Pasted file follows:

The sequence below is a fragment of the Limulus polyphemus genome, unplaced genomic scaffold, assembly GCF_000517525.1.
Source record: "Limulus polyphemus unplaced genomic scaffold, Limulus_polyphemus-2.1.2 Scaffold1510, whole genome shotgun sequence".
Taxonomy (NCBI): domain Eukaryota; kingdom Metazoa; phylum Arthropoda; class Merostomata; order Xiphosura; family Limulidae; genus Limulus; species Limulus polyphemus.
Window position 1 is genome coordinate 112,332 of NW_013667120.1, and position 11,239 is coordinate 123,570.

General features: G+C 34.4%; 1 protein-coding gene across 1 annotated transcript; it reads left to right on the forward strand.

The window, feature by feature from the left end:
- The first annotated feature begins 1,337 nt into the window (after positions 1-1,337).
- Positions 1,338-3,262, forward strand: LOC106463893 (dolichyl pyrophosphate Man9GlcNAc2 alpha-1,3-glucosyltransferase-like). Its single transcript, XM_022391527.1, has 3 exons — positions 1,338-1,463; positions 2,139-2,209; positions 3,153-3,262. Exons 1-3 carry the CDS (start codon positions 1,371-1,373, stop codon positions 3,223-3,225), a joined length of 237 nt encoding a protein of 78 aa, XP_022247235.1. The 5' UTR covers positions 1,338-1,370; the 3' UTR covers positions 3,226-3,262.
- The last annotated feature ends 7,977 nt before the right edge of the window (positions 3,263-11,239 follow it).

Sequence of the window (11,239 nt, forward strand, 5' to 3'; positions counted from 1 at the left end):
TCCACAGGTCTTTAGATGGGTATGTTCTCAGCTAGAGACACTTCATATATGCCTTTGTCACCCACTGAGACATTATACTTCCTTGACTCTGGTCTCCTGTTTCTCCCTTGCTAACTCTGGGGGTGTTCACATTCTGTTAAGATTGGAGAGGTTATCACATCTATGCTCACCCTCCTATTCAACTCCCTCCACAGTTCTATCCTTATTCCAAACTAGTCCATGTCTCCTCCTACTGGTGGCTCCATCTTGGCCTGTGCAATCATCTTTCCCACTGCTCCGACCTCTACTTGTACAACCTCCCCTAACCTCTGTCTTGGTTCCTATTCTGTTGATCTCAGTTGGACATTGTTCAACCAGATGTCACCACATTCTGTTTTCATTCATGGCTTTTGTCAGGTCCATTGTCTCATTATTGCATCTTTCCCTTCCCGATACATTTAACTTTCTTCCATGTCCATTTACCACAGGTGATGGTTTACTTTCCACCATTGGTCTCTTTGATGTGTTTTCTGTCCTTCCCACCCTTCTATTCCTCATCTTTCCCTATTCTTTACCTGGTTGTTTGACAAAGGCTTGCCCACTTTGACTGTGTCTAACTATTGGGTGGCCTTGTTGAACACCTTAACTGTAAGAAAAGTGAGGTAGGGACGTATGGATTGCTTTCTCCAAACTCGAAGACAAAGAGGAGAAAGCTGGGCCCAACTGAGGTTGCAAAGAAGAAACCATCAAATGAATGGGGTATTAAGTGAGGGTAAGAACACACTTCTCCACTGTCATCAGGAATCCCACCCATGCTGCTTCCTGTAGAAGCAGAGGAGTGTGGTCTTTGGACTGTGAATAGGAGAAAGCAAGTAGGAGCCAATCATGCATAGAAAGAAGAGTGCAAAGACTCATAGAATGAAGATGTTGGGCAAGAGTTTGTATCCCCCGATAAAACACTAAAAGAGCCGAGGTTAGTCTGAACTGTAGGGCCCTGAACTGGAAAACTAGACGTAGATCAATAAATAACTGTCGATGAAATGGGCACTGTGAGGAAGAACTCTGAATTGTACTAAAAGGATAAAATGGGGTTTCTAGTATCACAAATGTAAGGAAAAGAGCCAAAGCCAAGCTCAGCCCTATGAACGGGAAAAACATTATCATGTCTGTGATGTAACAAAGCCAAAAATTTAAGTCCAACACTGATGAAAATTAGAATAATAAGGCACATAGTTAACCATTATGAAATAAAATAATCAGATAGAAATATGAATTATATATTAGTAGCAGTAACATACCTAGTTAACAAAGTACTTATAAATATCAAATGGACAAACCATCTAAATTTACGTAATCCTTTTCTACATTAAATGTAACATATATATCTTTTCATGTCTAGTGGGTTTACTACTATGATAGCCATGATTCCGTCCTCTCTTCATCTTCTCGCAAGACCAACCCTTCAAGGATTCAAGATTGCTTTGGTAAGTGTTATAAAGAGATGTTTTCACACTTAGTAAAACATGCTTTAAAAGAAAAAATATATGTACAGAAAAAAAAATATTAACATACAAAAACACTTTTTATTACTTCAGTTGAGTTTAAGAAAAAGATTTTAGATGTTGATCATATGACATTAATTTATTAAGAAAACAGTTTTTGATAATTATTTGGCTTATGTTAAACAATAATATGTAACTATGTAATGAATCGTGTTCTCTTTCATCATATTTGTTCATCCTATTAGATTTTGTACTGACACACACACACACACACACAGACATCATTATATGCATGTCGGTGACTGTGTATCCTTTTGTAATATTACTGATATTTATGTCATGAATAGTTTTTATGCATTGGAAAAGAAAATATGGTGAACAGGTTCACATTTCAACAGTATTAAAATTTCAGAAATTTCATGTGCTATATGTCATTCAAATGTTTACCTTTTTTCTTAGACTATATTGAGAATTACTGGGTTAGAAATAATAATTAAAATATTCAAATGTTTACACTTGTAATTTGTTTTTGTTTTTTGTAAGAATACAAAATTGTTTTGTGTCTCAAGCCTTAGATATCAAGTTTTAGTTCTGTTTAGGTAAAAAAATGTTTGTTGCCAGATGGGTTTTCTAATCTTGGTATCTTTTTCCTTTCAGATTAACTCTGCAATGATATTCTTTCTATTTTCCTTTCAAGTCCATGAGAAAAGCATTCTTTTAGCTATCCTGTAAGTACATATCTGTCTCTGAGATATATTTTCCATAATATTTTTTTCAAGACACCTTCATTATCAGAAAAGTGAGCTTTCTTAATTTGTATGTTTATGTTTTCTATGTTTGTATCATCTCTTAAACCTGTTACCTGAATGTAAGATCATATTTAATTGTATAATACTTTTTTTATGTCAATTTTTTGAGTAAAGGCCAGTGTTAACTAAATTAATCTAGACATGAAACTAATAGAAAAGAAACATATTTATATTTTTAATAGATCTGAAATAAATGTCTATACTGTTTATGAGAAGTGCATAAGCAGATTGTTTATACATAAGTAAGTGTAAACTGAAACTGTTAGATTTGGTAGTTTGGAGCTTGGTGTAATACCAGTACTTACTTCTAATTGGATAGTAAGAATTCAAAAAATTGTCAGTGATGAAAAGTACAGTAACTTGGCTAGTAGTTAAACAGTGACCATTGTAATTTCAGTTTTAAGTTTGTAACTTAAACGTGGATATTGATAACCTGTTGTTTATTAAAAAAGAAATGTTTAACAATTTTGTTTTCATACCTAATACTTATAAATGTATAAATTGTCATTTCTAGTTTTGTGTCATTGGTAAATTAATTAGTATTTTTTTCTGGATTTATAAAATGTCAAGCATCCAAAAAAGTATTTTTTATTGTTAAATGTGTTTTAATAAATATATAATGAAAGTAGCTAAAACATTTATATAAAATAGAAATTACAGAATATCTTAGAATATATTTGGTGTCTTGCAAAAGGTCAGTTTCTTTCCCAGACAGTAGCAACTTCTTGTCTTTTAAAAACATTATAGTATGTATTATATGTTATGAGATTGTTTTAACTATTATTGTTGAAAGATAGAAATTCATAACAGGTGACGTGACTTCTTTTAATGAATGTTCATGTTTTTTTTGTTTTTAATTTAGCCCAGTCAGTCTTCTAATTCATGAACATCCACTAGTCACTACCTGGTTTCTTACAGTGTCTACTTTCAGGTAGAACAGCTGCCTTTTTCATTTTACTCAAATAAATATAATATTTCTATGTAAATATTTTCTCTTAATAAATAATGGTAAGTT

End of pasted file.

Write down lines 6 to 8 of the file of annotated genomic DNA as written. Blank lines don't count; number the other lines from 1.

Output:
The window, feature by feature from the left end:
- The first annotated feature begins 1,337 nt into the window (after positions 1-1,337).
- Positions 1,338-3,262, forward strand: LOC106463893 (dolichyl pyrophosphate Man9GlcNAc2 alpha-1,3-glucosyltransferase-like). Its single transcript, XM_022391527.1, has 3 exons — positions 1,338-1,463; positions 2,139-2,209; positions 3,153-3,262. Exons 1-3 carry the CDS (start codon positions 1,371-1,373, stop codon positions 3,223-3,225), a joined length of 237 nt encoding a protein of 78 aa, XP_022247235.1. The 5' UTR covers positions 1,338-1,370; the 3' UTR covers positions 3,226-3,262.